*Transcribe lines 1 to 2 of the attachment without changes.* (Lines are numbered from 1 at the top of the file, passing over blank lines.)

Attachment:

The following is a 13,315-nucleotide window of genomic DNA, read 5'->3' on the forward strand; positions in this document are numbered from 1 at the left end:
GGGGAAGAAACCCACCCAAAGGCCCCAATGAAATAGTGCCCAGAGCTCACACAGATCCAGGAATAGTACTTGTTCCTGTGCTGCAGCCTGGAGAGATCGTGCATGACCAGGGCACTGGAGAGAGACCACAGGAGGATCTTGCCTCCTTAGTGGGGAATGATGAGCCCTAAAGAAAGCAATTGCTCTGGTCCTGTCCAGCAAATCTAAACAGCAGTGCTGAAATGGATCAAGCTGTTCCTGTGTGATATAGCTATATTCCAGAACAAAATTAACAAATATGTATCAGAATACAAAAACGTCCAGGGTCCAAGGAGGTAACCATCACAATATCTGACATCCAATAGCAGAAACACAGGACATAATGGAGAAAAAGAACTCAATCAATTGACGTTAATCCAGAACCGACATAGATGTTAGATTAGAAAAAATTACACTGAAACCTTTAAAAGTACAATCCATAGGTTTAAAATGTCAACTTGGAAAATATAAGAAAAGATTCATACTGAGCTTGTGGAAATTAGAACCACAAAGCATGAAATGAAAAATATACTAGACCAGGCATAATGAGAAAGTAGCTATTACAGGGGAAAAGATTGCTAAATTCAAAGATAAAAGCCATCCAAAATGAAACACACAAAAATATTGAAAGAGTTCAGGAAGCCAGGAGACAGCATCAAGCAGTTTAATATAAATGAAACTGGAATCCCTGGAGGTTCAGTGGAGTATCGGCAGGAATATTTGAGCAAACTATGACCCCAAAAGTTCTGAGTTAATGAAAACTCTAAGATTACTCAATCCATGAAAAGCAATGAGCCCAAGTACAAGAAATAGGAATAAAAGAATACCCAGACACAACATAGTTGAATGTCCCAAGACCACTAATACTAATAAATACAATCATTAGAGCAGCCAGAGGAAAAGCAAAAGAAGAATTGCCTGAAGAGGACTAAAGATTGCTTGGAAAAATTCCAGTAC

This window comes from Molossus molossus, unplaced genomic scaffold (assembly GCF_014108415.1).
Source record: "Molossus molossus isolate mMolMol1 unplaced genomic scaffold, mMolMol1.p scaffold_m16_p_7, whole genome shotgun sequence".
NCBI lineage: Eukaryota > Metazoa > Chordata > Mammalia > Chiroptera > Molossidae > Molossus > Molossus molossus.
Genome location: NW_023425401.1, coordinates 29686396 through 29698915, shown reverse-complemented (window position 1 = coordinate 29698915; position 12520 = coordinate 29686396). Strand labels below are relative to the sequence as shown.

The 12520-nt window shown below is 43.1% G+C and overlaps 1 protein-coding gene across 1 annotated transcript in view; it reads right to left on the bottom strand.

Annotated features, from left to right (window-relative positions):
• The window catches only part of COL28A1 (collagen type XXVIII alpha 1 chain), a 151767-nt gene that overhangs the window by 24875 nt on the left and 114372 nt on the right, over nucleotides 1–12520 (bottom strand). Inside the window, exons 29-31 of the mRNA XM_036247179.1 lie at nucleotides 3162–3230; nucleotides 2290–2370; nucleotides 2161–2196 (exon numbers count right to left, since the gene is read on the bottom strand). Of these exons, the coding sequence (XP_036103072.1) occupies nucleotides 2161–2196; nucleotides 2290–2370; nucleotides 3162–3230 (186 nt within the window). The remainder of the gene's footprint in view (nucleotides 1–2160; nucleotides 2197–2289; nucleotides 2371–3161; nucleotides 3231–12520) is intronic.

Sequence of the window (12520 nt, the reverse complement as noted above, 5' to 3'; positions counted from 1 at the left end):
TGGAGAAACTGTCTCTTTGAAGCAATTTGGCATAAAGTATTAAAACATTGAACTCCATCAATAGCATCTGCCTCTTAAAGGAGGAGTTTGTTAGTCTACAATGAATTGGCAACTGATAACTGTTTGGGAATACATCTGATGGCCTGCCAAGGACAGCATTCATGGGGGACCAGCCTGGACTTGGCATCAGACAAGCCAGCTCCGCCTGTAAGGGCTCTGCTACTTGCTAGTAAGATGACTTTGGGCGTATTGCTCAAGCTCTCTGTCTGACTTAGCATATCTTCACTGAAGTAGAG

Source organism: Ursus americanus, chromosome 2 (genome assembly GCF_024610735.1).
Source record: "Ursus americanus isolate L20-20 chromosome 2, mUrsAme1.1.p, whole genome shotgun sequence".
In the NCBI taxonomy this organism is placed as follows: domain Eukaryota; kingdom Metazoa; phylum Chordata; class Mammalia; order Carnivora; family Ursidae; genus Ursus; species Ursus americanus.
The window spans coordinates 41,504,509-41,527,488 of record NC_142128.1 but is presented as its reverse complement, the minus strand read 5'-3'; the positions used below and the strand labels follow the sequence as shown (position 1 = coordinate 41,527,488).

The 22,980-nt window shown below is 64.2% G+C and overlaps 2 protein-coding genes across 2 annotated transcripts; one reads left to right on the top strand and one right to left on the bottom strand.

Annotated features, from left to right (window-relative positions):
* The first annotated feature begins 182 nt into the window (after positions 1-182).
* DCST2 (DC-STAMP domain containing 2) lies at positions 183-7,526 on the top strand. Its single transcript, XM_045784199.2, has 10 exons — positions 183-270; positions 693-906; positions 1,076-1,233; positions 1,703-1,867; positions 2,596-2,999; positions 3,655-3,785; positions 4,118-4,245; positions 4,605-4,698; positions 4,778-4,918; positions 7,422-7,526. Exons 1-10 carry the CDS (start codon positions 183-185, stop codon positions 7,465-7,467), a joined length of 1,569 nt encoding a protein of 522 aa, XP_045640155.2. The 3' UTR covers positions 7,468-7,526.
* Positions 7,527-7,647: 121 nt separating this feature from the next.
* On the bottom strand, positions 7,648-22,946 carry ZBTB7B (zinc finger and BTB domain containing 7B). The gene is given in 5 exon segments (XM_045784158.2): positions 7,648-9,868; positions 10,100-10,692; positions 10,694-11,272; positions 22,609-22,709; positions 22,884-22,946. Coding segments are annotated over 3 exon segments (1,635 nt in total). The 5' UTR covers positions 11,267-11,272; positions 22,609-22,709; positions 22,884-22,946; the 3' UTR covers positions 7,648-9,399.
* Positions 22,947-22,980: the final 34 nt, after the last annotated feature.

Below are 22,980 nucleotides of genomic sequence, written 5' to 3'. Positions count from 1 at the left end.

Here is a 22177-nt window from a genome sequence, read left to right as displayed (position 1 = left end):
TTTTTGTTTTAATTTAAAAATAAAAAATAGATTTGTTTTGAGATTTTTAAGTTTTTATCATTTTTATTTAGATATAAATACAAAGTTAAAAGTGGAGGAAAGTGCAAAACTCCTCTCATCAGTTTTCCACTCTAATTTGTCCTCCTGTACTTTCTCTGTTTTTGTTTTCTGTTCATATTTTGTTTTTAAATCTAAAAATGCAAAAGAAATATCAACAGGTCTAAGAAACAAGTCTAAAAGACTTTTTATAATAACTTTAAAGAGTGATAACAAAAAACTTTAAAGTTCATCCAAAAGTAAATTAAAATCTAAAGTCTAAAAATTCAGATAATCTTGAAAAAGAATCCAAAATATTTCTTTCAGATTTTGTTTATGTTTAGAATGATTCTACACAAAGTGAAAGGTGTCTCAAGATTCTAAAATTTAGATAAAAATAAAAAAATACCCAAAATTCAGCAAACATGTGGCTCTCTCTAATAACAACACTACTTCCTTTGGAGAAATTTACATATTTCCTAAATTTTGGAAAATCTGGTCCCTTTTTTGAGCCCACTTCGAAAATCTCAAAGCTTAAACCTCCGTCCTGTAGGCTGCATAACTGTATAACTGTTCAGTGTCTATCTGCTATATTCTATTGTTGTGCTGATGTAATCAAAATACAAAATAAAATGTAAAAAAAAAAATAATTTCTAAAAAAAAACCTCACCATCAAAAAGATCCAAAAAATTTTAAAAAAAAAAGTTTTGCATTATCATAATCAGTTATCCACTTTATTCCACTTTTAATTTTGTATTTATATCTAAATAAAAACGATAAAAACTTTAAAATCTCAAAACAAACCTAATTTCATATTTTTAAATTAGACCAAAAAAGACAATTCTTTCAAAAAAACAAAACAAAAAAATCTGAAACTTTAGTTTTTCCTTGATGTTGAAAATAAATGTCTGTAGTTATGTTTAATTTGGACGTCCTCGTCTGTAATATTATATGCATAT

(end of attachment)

The following is a 13,315-nucleotide window of genomic DNA, read 5'->3' on the forward strand; positions in this document are numbered from 1 at the left end:
GGGGAAGAAACCCACCCAAAGGCCCCAATGAAATAGTGCCCAGAGCTCACACAGATCCAGGAATAGTACTTGTTCCTGTGCTGCAGCCTGGAGAGATCGTGCATGACCAGGGCACTGGAGAGAGACCACAGGAGGATCTTGCCTCCTTAGTGGGGAATGATGAGCCCTAAAGAAAGCAATTGCTCTGGTCCTGTCCAGCAAATCTAAACAGCAGTGCTGAAATGGATCAAGCTGTTCCTGTGTGATATAGCTATATTCCAGAACAAAATTAACAAATATGTATCAGAATACAAAAACGTCCAGGGTCCAAGGAGGTAACCATCACAATATCTGACATCCAATAGCAGAAACACAGGACATAATGGAGAAAAAGAACTCAATCAATTGACGTTAATCCAGAACCGACATAGATGTTAGATTAGAAAAAATTACACTGAAACCTTTAAAAGTACAATCCATAGGTTTAAAATGTCAACTTGGAAAATATAAGAAAAGATTCATACTGAGCTTGTGGAAATTAGAACCACAAAGCATGAAATGAAAAATATACTAGACCAGGCATAATGAGAAAGTAGCTATTACAGGGGAAAAGATTGCTAAATTCAAAGATAAAAGCCATCCAAAATGAAACACACAAAAATATTGAAAGAGTTCAGGAAGCCAGGAGACAGCATCAAGCAGTTTAATATAAATGAAACTGGAATCCCTGGAGGTTCAGTGGAGTATCGGCAGGAATATTTGAGCAAACTATGACCCCAAAAGTTCTGAGTTAATGAAAACTCTAAGATTACTCAATCCATGAAAAGCAATGAGCCCAAGTACAAGAAATAGGAATAAAAGAATACCCAGACACAACATAGTTGAATGTCCCAAGACCACTAATACTAATAAATACAATCATTAGAGCAGCCAGAGGAAAAGCAAAAGAAGAATTGCCTGAAGAGGACTAAAGATTGCTTGGAAAAATTCCAGTAC